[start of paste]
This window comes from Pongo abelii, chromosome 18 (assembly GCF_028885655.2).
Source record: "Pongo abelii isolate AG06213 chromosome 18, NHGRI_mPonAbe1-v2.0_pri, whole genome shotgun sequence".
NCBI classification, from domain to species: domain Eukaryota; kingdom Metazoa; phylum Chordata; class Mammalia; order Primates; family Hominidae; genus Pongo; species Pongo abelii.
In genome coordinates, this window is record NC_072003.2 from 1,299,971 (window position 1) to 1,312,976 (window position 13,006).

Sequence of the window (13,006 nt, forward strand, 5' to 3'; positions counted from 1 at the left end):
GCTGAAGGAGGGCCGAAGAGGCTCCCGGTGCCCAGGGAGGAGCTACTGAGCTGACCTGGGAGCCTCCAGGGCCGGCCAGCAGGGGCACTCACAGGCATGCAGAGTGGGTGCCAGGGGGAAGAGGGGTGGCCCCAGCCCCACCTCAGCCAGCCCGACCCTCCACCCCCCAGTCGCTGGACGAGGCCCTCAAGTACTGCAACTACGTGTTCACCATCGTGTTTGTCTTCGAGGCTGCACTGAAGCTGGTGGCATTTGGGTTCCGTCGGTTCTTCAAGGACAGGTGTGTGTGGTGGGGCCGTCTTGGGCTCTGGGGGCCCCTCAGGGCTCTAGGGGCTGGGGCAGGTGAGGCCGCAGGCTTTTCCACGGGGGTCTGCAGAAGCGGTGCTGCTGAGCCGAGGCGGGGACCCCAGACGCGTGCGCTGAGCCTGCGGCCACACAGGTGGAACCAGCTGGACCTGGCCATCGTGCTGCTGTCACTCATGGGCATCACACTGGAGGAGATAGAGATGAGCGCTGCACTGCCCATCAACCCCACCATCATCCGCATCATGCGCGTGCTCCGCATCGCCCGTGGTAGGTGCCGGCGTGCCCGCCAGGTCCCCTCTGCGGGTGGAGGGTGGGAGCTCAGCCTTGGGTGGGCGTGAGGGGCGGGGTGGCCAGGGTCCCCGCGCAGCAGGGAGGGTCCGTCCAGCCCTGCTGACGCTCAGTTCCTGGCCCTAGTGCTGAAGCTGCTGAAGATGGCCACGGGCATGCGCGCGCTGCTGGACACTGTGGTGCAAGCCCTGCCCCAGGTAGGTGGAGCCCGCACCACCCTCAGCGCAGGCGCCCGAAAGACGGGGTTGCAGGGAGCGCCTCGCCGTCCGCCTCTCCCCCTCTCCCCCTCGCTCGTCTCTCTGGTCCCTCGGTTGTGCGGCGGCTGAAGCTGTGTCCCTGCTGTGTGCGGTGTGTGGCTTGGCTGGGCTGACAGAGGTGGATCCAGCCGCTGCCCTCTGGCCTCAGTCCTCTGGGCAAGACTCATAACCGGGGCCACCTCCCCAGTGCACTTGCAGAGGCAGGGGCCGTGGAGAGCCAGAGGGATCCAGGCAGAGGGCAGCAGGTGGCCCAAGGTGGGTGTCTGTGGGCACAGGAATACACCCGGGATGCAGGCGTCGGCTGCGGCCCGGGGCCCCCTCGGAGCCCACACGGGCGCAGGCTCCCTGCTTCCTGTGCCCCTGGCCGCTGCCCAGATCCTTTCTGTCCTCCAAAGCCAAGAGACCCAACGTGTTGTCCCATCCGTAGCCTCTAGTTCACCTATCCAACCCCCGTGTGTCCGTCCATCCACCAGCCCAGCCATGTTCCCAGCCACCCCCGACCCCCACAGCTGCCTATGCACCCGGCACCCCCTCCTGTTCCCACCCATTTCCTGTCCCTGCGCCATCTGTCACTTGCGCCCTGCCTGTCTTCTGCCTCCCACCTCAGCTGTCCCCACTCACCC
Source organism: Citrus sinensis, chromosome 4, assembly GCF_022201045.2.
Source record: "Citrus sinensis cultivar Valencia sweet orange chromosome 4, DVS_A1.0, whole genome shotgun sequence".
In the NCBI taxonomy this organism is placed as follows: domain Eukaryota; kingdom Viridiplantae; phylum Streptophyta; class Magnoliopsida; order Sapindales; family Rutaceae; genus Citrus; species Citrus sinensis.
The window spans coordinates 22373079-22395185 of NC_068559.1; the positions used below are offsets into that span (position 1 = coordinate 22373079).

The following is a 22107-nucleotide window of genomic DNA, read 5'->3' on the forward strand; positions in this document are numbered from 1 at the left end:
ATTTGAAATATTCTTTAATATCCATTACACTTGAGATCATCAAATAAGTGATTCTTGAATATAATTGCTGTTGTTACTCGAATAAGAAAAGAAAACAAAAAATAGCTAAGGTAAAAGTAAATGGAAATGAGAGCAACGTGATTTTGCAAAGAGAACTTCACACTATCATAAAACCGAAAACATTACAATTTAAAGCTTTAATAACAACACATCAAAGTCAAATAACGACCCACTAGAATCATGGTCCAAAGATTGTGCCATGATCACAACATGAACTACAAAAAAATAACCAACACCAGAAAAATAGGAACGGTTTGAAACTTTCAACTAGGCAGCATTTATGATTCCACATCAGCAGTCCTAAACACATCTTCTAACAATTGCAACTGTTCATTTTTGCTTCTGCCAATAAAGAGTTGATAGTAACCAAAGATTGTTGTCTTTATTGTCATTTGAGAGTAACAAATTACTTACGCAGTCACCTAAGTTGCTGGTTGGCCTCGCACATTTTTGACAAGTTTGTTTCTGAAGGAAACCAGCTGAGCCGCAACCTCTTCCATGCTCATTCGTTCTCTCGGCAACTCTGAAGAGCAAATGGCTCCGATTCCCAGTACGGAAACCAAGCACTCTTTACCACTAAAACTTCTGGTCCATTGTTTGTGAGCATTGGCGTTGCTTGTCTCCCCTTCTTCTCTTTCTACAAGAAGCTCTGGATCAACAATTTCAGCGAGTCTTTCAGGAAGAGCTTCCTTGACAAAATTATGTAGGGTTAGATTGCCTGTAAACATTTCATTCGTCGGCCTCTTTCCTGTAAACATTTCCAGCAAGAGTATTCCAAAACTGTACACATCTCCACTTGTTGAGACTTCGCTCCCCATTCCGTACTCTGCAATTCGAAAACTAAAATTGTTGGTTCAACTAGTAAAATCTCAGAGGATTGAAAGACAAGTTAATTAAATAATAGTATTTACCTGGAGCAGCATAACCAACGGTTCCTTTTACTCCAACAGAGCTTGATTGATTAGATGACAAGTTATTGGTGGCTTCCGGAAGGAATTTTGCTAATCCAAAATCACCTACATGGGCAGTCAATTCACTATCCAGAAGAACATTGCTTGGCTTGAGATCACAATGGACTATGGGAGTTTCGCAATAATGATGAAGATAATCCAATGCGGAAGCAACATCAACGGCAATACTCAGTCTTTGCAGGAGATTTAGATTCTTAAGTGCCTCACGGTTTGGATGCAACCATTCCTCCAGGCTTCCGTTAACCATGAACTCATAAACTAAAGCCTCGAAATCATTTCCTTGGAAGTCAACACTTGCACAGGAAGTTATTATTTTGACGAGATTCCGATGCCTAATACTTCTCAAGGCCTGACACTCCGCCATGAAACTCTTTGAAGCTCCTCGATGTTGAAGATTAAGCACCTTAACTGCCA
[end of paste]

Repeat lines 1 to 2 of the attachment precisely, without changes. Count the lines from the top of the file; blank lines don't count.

This window comes from Pongo abelii, chromosome 18 (assembly GCF_028885655.2).
Source record: "Pongo abelii isolate AG06213 chromosome 18, NHGRI_mPonAbe1-v2.0_pri, whole genome shotgun sequence".